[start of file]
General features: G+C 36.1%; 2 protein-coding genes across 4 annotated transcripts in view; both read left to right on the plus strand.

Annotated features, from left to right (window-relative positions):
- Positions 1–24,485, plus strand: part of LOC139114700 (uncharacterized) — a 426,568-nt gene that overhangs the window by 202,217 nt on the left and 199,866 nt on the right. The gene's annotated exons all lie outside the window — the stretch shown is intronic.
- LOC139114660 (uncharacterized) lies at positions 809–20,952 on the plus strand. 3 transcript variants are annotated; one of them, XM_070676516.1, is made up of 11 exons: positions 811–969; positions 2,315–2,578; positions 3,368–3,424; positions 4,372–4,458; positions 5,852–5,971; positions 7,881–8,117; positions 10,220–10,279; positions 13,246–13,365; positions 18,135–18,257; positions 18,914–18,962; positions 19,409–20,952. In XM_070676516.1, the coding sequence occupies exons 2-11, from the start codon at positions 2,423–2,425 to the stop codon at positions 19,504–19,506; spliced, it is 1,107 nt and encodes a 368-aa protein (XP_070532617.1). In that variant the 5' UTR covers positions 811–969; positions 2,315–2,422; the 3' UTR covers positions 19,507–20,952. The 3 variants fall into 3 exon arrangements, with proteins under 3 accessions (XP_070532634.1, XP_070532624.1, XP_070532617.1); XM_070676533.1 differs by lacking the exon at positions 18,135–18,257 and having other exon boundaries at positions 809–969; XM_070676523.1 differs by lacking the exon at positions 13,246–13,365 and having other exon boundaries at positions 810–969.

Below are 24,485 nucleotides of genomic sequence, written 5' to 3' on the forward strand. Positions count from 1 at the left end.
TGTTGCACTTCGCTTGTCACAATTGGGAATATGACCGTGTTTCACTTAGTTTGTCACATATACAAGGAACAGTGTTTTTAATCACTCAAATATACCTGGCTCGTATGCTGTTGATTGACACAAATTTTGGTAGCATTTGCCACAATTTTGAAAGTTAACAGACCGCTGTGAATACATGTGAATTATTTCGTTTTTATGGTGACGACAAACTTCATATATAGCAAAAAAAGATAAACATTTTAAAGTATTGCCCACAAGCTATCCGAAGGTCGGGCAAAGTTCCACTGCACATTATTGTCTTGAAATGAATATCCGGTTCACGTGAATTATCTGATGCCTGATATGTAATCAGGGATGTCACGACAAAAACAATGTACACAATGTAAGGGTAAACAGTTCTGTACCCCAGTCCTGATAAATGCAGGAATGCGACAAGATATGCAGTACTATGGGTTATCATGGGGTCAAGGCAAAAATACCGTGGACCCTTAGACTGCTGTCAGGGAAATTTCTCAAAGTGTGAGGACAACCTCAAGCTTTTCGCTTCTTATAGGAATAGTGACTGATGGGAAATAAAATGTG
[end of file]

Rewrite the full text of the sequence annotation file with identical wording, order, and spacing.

General features: G+C 36.1%; 2 protein-coding genes across 4 annotated transcripts in view; both read left to right on the plus strand.

Annotated features, from left to right (window-relative positions):
- Positions 1–24,485, plus strand: part of LOC139114700 (uncharacterized) — a 426,568-nt gene that overhangs the window by 202,217 nt on the left and 199,866 nt on the right. The gene's annotated exons all lie outside the window — the stretch shown is intronic.
- LOC139114660 (uncharacterized) lies at positions 809–20,952 on the plus strand. 3 transcript variants are annotated; one of them, XM_070676516.1, is made up of 11 exons: positions 811–969; positions 2,315–2,578; positions 3,368–3,424; positions 4,372–4,458; positions 5,852–5,971; positions 7,881–8,117; positions 10,220–10,279; positions 13,246–13,365; positions 18,135–18,257; positions 18,914–18,962; positions 19,409–20,952. In XM_070676516.1, the coding sequence occupies exons 2-11, from the start codon at positions 2,423–2,425 to the stop codon at positions 19,504–19,506; spliced, it is 1,107 nt and encodes a 368-aa protein (XP_070532617.1). In that variant the 5' UTR covers positions 811–969; positions 2,315–2,422; the 3' UTR covers positions 19,507–20,952. The 3 variants fall into 3 exon arrangements, with proteins under 3 accessions (XP_070532634.1, XP_070532624.1, XP_070532617.1); XM_070676533.1 differs by lacking the exon at positions 18,135–18,257 and having other exon boundaries at positions 809–969; XM_070676523.1 differs by lacking the exon at positions 13,246–13,365 and having other exon boundaries at positions 810–969.

Below are 24,485 nucleotides of genomic sequence, written 5' to 3' on the forward strand. Positions count from 1 at the left end.
TGTTGCACTTCGCTTGTCACAATTGGGAATATGACCGTGTTTCACTTAGTTTGTCACATATACAAGGAACAGTGTTTTTAATCACTCAAATATACCTGGCTCGTATGCTGTTGATTGACACAAATTTTGGTAGCATTTGCCACAATTTTGAAAGTTAACAGACCGCTGTGAATACATGTGAATTATTTCGTTTTTATGGTGACGACAAACTTCATATATAGCAAAAAAAGATAAACATTTTAAAGTATTGCCCACAAGCTATCCGAAGGTCGGGCAAAGTTCCACTGCACATTATTGTCTTGAAATGAATATCCGGTTCACGTGAATTATCTGATGCCTGATATGTAATCAGGGATGTCACGACAAAAACAATGTACACAATGTAAGGGTAAACAGTTCTGTACCCCAGTCCTGATAAATGCAGGAATGCGACAAGATATGCAGTACTATGGGTTATCATGGGGTCAAGGCAAAAATACCGTGGACCCTTAGACTGCTGTCAGGGAAATTTCTCAAAGTGTGAGGACAACCTCAAGCTTTTCGCTTCTTATAGGAATAGTGACTGATGGGAAATAAAATGTG